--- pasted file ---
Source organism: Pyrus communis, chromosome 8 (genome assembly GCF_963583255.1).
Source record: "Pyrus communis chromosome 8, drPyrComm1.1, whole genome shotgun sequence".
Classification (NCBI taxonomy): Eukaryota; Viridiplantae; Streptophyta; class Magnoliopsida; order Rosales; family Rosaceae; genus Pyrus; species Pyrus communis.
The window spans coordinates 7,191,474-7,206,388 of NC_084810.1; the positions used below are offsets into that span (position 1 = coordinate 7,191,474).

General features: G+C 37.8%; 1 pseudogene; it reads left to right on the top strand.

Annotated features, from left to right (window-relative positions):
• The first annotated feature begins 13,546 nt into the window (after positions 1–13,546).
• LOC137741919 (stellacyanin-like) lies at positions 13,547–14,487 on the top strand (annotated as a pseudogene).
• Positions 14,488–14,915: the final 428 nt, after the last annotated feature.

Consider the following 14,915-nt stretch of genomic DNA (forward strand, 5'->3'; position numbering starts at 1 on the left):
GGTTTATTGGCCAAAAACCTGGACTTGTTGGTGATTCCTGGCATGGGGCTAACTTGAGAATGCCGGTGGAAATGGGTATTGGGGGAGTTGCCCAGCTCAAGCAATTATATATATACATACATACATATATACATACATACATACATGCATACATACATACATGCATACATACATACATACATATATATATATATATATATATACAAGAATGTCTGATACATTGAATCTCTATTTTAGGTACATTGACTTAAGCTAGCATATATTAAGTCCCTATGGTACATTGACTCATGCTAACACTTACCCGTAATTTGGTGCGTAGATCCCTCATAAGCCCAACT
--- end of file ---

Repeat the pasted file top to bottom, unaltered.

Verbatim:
Source organism: Pyrus communis, chromosome 8 (genome assembly GCF_963583255.1).
Source record: "Pyrus communis chromosome 8, drPyrComm1.1, whole genome shotgun sequence".
Classification (NCBI taxonomy): Eukaryota; Viridiplantae; Streptophyta; class Magnoliopsida; order Rosales; family Rosaceae; genus Pyrus; species Pyrus communis.
The window spans coordinates 7,191,474-7,206,388 of NC_084810.1; the positions used below are offsets into that span (position 1 = coordinate 7,191,474).

General features: G+C 37.8%; 1 pseudogene; it reads left to right on the top strand.

Annotated features, from left to right (window-relative positions):
• The first annotated feature begins 13,546 nt into the window (after positions 1–13,546).
• LOC137741919 (stellacyanin-like) lies at positions 13,547–14,487 on the top strand (annotated as a pseudogene).
• Positions 14,488–14,915: the final 428 nt, after the last annotated feature.

Consider the following 14,915-nt stretch of genomic DNA (forward strand, 5'->3'; position numbering starts at 1 on the left):
GGTTTATTGGCCAAAAACCTGGACTTGTTGGTGATTCCTGGCATGGGGCTAACTTGAGAATGCCGGTGGAAATGGGTATTGGGGGAGTTGCCCAGCTCAAGCAATTATATATATACATACATACATATATACATACATACATACATGCATACATACATACATGCATACATACATACATACATATATATATATATATATATATACAAGAATGTCTGATACATTGAATCTCTATTTTAGGTACATTGACTTAAGCTAGCATATATTAAGTCCCTATGGTACATTGACTCATGCTAACACTTACCCGTAATTTGGTGCGTAGATCCCTCATAAGCCCAACT